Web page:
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  • College: Anxiety on the Big Campus

    It is the first week of Fall classes here in Athens at the University of Georgia, and if you are one of the  many new students  for whom this  will be your  very first time away from home or away from a smaller college setting, you may be finding this exciting and a bit overwhelming.   Navigating the intricacies of cultivating a social life as a new student within the sprawling expanse of a large university campus presents a distinct set of mental health challenges. This undertaking, while exciting, can induce a range of emotions that impact your well-being.

    Feeling Overwhelmed

    So imagine you’re a fresh-faced new student stepping onto a sprawling college campus, feeling like a little fish in a gigantic ocean. You’re so excited about the freedom, the new experiences, and maybe even the classes.  The flip side of this wild ride cannot be over looked though: the mental health rollercoaster that comes with trying to build your social life at a massive university. There are people everywhere, over 37,0000 of them actually on this campus, and it’s easy to feel lost in the crowd. That feeling of being a small fish certainly seems very real and it can seem daunting. Suddenly, you’re faced with this challenge of making friends, forming connections, and finding your squad amidst a sea of unfamiliar faces. Cue the anxiety train…


    And speaking of anxiety, let’s talk about the pressure to be social It’s like you’re expected to move around effortlessly, from one social event to another, making friends left and right. But guess what? Not everyone’s built like that, and that’s perfectly okay. Yet, this pressure can lead to major stress. You might start doubting yourself, wondering if there’s something wrong with you because you’re not becoming best friends with the entire campus within a week.  It takes time, and it’s totally normal to feel a bit out of place at first. We can all start down the road of playing that comparison game. You’re scrolling through your social media feeds, seeing people posting about their newfound college buddies, epic parties, and Insta-worthy adventures. Meanwhile, you’re sitting in your dorm room wondering if you should’ve brought more snacks or something. It’s like a never-ending cycle  of the fear of missing out and self-doubt. Your brain starts telling you that everyone’s having the time of their lives while you’re stuck in a social desert.  The reality is that social media is a highlight reel, and you’re just seeing the highly edited versions. Everyone has their off days.


    Now, let’s talk about rejection. You work to finally put yourself out there, attend events, try to strike up conversations, and sadly  not everyone’s going to reciprocate. Rejection hurts, no doubt about it. It can make you feel like you’re not good enough, and you start telling yourself the story that you are somehow lacking.  The truth is that rejection is a part of life, and it doesn’t define your worth. Not everyone is going to like us all the time. The truth is that much of the time people don’t get to know us well enough  to know who we are  authentically anyway,  so their surface opinion of us can’t be a true reflection of who we are anyway.  And after all,  finding friends can be like applying for jobs; you’ll get a few “thanks, but no thanks” before you land that dream job. So, don’t let rejection knock the wind out of your sails. Dust yourself off and keep sailing.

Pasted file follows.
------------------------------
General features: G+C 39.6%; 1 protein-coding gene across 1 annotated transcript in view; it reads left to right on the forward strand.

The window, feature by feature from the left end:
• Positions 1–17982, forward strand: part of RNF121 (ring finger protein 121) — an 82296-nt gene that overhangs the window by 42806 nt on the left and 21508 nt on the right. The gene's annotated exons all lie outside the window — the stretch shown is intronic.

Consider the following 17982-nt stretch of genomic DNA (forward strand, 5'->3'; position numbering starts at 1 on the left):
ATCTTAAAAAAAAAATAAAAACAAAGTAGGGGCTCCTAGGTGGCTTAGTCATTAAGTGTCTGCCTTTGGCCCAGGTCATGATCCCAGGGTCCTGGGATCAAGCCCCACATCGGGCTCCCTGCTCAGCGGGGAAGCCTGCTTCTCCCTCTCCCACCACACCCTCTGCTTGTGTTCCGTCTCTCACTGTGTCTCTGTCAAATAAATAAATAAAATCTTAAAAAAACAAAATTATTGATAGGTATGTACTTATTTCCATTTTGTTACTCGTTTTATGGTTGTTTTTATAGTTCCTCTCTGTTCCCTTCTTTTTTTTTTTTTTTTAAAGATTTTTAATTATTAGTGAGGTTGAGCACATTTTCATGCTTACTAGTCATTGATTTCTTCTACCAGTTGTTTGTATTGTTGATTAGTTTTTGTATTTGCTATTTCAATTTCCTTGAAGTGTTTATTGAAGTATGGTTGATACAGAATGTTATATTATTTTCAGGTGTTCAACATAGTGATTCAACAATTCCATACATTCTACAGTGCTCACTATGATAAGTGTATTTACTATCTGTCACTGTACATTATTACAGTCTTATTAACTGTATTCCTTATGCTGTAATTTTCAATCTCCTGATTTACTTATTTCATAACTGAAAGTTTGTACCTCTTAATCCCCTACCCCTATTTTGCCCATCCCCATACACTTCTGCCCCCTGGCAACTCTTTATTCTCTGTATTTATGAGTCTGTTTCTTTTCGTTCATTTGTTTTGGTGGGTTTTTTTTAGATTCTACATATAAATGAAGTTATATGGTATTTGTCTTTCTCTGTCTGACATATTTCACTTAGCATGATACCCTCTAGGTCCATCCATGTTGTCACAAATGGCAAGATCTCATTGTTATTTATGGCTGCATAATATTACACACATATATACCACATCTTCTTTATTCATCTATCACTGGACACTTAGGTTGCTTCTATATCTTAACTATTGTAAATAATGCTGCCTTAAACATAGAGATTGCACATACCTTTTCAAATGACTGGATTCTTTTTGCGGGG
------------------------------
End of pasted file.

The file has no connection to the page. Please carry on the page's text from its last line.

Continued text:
It may be hard to imagine how with so many people you might end up feeling so lonely, but loneliness is a real thing here. It can creep up on you when you least expect it. You might find yourself surrounded by people, yet still feel incredibly alone. Maybe it’s because you haven’t found your people yet, or maybe it’s just one of those days. Either way, it’s essential to acknowledge your feelings and not brush them under the rug. Loneliness is a valid emotion, and reaching out for support is a sign of strength, not weakness. We all long for a sense of connection somehow, and it can help just to get out and say “hi” to a human at times when we feel that way.

    Find Connection

    When you do start connecting with people, whether it’s through a shared class, a club, or bonding over a love for quirky socks or some other shared interest, it’s  a wonderful thing. Those moments of genuine connection can light up your entire college experience. Suddenly, the campus doesn’t feel so huge anymore. You’ve got buddies to grab lunch with, someone to vent to about whatever life is throwing at you, and a crew to explore the town with on weekends. Remember, Rome wasn’t built in a day, and your college social life won’t be either. It’s a journey with ups and downs, twists, and turns. It’s okay to take it slowly. Don’t let the challenges define your college experience.  Join the clubs, volunteer for things, find the activities in your dorm, see what’s happening in town that interests you. Athens has a lot to offer. If you find that you are struggling, reach out for some help from a skilled and caring counselor to help you. Welcome! We are glad to have you here!